Simulating the appearance and dynamic behaviour of textiles and clothes has a number of applications in the movie and entertainment business, in the textile industry, or in the artistic garment design process. For these reasons, cloth simulation has become a popular topic in the computer graphics research community, and competition is constantly increasing. During the last two decades, textile animation and rendering techniques have dramatically improved, especially in the physical behaviour and visual realism areas  (see Fig. 1). The interaction modalities with cloth-like deformable surfaces, however, have not followed this evolution. The most widespread methods for handling virtual textiles are traditionally based on the use of a mouse and a keyboard. But the limits imposed by old-fashioned interaction technology decrease many opportunities, as humans, used to skin contact with clothing materials since prehistoric ages, strongly rely on their feeling of touch when handling textiles. important milestones in the domain of haptic rendering . The proposed approach, however, did not take into consideration the physically-based, three-dimensional simulation and animation of deformable cloth surfaces. This was due to change with the advent of the HAPTEX Project .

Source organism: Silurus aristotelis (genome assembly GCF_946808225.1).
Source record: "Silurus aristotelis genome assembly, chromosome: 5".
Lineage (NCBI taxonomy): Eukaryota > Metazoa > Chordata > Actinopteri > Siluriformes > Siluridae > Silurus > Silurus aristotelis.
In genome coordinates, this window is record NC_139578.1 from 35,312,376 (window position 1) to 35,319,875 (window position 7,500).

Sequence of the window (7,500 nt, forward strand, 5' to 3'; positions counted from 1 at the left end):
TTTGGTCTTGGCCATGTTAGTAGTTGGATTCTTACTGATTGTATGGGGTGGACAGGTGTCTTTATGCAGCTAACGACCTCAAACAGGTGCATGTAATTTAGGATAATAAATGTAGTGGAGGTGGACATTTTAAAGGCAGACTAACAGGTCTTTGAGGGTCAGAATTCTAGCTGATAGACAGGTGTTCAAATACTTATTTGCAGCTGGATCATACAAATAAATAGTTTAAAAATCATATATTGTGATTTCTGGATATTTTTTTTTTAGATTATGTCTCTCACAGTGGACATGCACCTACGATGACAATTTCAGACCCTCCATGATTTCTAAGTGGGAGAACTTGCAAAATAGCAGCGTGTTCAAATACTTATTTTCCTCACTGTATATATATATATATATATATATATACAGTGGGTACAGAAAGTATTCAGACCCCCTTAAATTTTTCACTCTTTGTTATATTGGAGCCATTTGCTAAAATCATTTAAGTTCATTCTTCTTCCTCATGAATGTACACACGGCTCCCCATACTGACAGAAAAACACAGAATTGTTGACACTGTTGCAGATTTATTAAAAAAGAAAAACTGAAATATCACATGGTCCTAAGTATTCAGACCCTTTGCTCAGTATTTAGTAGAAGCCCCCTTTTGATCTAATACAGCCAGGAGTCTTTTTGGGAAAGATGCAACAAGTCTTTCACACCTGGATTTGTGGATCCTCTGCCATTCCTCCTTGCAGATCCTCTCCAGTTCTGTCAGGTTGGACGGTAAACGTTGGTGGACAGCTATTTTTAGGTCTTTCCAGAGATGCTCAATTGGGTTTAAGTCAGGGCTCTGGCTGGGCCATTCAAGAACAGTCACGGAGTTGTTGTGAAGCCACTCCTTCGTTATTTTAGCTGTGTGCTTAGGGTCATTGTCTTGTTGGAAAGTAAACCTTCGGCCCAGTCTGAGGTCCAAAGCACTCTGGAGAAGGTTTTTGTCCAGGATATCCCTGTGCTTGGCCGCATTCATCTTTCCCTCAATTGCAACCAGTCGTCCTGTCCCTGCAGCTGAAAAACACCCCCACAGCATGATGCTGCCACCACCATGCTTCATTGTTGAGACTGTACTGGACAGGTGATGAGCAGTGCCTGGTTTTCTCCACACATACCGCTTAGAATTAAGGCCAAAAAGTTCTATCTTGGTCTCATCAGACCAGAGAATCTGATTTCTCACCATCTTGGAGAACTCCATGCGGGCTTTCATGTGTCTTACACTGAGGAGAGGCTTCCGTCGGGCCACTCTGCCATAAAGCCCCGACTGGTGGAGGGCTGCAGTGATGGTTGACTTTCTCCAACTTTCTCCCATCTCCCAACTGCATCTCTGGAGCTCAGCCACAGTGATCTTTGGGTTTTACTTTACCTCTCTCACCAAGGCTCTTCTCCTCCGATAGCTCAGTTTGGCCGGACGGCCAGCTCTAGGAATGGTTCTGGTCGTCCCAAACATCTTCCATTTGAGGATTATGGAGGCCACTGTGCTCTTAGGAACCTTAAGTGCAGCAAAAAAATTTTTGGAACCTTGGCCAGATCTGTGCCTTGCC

The HAPTEX Project
The aim of the HAPTEX Project, a research initiative funded by the European Union, was to investigate how far we can go in providing the sense of touching three-dimensional, deformable virtual textiles. The target application scenario of the project is depicted in Figure 2. The HAPTEX researchers’ efforts resulted in a multimodal virtual reality (VR) system capable of rendering the sensation of stroking and manipulating a piece of three-dimensional digital fabric. The sense of touching virtual textiles was provided by a new generation haptic interface integrating kinaesthetic and tactile actuators.